2014: The year of e-learning?

Written by Cornerstone on 16 April 2014 in Sponsored Article
Sponsored Article

The consumerisation of IT has resulted in a dramatic cultural shift in the modern workplace, writes Cornerstone.

person with tablet

Employees now use high quality technology – smartphones, tablets, ultrabooks or netbooks – in their everyday lives and also expect to be able to use them at work. Many HR departments have begun to embrace this shift, but many are still catching up - training, learning and development need to reflect the trend to online and mobile not simply because it is the ‘next big thing’ but because it can have genuine and measurable benefits.

For example, e-learning provides organisations with a great opportunity to develop their employees, whilst giving them the flexibility to learn at their own pace. This not only benefits employees but also the organisation as a whole, ensuring members of staff have more of an opportunity to develop their talents, review the learning and apply it. However, it is not as simple as replacing existing training techniques with e-learning. Instead, employers need to understand how e-learning can support the organisation and its employees, and communicate with them to ensure that they are overcoming any barriers and using e-learning to its full potential.

Understanding your workforce

When introducing an e-learning programme, L&D professionals need to take into account the differing technical experience of their employees. Most organisations have a mix of skills and understanding, which means there’s not a ‘one size fits all’ approach. Managers need to take the time to discover the training methods which have the best fit with their workforce and the topic, which may be a blend of both e-learning and traditional learning.

When employees are fearful or hesitant about e-learning, it is important for a company to take time to engage them, demonstrating how e-learning can benefit their careers, removing any fears or negative connotations associated with technology-based training. It is important for L&D professionals to break down these barriers and communicate the benefits of an e-learning training programme.

For example, employees now expect to be able to work flexibly and remotely, catching up with emails on the train or at home. Therefore, by demonstrating that e-learning fits into this mould, and that employees can fit training around the day job, allowing employees to access material at the most convenient time, L&D professionals can help members of staff get on board with e-learning.

Similarly, once employees understand the benefits of e-learning, they may also need training about e-learning itself. Using a Virtual Learning Environment, taking a mobile training session or watching a training video for the first time can be an unnatural process, so it is important that HR staff take the time to show employees how to use e-learning tools properly and get the most out of them. This will not be necessary in many cases, but it is important not to make assumptions. 

Take advantage of new technologies

Once a workforce understands the benefits of e-learning and is on the road to becoming comfortable with using it, L&D professionals have the opportunity to provide employees with the content they need to learn on the go. Over the last few years, new approaches such as webinars, social and video learning have been introduced to training programmes. These techniques provide a great opportunity for workers to learn at their own convenience and discuss key learnings with their colleagues from around the world. E-learning provides flexibility and convenience, allowing employees to hone their skills and subsequently helping to improve efficiency and effectiveness, to the benefit of the business.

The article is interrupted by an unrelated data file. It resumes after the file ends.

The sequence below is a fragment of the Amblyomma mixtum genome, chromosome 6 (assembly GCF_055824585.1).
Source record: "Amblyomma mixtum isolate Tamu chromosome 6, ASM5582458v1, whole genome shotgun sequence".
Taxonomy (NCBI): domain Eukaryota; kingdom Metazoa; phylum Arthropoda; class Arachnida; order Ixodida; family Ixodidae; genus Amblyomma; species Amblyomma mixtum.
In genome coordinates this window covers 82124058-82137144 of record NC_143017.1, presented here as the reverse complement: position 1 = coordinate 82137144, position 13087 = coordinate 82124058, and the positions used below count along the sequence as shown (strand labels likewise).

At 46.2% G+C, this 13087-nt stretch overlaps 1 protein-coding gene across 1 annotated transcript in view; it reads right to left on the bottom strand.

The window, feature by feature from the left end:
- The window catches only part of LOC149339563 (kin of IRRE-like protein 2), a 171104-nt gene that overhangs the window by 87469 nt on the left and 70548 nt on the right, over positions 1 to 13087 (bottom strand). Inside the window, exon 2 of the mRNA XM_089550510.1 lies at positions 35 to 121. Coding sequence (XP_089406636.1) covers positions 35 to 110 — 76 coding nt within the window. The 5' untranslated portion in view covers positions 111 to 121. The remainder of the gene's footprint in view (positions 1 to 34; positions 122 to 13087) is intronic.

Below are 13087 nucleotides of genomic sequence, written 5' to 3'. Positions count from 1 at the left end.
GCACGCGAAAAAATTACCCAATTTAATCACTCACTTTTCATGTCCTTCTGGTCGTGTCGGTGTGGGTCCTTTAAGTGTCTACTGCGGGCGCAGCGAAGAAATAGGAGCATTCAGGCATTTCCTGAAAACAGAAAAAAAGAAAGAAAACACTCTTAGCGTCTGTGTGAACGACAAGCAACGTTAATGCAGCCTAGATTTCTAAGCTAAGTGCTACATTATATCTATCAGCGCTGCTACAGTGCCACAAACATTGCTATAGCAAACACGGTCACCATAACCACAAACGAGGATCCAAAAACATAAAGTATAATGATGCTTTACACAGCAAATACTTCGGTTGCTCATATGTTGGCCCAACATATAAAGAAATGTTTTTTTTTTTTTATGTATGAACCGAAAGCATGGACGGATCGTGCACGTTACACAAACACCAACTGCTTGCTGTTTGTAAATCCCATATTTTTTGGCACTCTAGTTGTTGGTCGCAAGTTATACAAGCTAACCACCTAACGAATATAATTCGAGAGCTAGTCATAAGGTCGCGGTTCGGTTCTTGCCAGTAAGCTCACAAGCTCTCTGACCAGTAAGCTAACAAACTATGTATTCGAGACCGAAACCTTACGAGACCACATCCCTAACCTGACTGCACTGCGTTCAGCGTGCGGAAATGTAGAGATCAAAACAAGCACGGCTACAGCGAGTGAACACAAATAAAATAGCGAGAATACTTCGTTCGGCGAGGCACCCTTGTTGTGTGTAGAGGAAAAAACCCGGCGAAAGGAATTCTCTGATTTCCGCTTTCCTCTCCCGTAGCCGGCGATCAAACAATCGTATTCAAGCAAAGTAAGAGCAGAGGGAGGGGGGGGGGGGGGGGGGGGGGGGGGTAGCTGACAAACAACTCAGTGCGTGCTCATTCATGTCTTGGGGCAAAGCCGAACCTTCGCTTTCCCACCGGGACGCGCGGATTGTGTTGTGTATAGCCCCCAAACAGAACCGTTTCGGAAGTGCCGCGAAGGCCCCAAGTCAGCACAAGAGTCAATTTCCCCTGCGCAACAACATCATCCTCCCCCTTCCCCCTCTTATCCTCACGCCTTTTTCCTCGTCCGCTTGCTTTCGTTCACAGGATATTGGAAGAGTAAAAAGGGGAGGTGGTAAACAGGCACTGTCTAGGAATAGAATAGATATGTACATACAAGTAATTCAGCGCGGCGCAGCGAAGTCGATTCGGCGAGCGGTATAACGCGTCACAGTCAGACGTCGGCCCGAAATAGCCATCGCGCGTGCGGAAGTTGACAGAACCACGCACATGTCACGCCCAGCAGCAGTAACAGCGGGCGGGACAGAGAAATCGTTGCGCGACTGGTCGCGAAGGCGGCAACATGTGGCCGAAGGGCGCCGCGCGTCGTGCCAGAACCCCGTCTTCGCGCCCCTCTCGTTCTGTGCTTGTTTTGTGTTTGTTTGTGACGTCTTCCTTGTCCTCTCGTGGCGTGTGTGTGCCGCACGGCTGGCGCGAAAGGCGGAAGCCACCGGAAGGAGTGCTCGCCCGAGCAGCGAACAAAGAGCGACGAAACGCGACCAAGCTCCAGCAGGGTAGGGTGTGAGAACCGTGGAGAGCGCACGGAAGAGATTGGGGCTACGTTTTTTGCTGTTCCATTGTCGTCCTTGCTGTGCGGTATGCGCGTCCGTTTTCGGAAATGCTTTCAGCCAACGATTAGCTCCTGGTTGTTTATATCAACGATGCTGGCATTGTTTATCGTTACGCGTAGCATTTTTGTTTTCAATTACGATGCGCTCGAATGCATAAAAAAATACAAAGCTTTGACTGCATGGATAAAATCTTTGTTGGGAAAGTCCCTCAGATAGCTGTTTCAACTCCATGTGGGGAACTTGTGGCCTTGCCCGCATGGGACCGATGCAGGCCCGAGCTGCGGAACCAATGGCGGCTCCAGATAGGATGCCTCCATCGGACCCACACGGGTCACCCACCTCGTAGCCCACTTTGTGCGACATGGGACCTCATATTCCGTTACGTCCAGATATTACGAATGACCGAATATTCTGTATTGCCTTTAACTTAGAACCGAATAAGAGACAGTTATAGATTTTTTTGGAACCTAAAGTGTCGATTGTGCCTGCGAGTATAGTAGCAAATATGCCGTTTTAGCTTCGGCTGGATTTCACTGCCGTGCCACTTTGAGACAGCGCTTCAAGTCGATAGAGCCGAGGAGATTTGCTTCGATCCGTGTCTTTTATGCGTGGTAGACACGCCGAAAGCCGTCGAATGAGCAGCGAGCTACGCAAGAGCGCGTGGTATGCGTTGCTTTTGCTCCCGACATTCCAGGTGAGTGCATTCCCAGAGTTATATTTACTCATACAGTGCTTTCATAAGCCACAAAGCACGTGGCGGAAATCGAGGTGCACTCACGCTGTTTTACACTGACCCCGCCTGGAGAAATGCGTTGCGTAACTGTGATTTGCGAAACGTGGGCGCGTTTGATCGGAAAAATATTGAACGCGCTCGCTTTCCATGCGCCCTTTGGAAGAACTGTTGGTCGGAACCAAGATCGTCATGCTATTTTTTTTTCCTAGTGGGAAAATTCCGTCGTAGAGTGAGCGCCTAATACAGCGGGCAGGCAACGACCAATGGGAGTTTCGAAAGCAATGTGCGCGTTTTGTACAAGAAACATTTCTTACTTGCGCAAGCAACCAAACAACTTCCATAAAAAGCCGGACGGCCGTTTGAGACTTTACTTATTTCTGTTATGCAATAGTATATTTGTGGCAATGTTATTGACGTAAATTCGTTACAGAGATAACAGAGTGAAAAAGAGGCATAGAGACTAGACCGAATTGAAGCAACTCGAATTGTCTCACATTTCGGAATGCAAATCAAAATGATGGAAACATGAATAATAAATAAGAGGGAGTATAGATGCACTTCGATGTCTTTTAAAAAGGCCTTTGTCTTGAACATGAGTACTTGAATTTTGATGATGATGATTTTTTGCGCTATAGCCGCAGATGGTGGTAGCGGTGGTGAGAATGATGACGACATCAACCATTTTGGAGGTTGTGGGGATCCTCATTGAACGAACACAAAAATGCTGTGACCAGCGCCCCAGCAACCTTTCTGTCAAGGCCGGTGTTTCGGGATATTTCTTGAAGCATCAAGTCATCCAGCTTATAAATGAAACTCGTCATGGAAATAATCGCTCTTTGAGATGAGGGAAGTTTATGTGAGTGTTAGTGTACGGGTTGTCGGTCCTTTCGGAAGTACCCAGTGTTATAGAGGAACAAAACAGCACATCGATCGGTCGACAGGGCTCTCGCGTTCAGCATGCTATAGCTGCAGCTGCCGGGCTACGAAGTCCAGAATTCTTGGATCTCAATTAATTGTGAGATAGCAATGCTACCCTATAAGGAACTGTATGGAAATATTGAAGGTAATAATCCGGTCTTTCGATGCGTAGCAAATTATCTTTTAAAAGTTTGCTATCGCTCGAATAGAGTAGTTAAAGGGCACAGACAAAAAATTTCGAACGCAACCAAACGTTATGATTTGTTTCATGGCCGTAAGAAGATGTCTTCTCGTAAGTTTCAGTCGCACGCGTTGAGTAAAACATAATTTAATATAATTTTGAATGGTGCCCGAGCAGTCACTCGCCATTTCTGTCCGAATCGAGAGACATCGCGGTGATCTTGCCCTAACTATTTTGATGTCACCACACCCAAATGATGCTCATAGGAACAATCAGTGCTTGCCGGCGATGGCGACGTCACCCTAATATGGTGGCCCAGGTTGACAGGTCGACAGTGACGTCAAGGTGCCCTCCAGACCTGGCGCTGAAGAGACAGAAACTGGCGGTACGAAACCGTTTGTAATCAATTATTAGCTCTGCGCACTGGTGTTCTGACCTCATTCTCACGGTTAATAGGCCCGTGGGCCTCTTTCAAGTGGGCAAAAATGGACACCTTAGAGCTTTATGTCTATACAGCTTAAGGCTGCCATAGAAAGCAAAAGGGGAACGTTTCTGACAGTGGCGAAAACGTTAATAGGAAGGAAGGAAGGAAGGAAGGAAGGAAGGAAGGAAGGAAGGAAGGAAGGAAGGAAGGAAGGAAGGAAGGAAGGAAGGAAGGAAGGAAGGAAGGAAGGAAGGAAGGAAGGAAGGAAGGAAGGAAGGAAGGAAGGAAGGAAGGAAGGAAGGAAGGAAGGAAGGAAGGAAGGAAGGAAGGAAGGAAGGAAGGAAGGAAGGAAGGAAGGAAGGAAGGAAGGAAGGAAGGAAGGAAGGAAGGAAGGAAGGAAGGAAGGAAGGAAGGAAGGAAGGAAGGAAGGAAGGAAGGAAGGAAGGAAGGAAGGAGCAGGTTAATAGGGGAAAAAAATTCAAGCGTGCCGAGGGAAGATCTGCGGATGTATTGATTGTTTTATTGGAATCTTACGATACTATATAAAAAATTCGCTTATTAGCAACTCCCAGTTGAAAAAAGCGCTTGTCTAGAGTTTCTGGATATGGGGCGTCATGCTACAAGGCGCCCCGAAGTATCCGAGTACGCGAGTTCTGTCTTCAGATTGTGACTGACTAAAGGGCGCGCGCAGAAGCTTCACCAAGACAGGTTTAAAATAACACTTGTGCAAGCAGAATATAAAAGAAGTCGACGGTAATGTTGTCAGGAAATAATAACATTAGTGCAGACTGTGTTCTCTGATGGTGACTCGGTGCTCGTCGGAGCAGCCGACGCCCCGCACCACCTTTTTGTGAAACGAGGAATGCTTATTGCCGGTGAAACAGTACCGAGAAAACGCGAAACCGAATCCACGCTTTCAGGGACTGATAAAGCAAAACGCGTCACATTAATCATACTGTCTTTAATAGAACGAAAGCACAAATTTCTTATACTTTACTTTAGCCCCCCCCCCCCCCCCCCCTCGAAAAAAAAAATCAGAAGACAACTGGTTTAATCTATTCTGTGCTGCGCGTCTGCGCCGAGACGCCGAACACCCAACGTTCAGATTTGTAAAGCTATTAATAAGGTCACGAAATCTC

As well as the social and video learning, organisations can go one step further and work to motivate their employees in sales and learning environments, to name but two examples. L&D professionals have the opportunity to introduce gamification in 2014, which is the use of game mechanics in the workplace – scoreboards, badges, achievements, totalisers and recognition for passing key milestones, such as a sales target, completing certain training courses etc. Gamification in e-learning takes advantage of people’s natural desire for competition, rewards and recognition. Including gaming techniques in an e-learning course leads to a rise is engagement which in turn increases retention. It also tracks what has been learnt, ensuring that employees do not skip past important parts of a training course whilst rewarding the successful completion of training programmes.

The future of learning

L&D professionals need to adapt to the cultural shift which is taking place in the workplace. New technology is being increasingly used in the office and at home and so training programmes need to reflect this. However, this is only half of the truth: mobile and social technology can undoubtedly be beneficial in learning environments because it can adapt to employee working and living patterns, rather than forcing a day of classroom-based training on a team, for example.

However, not all employees understand the benefits of e-learning and so it is up to managers to educate their employees. These barriers can be overcome if employers take the time to communicate the benefits of technology-based learning, but managers must not forget to also educate employees about how best to use this technology.

There are many new developments in e-learning, and although it may seem like a battle to keep up with the latest trends, they can have an incredibly positive impact on the workforce. With that in mind, there is no reason why 2014 should not be the year of e-learning.

For more on e-learning, see our paper on MOOCs here: http://www.cornerstoneondemand.com/tags/elearning

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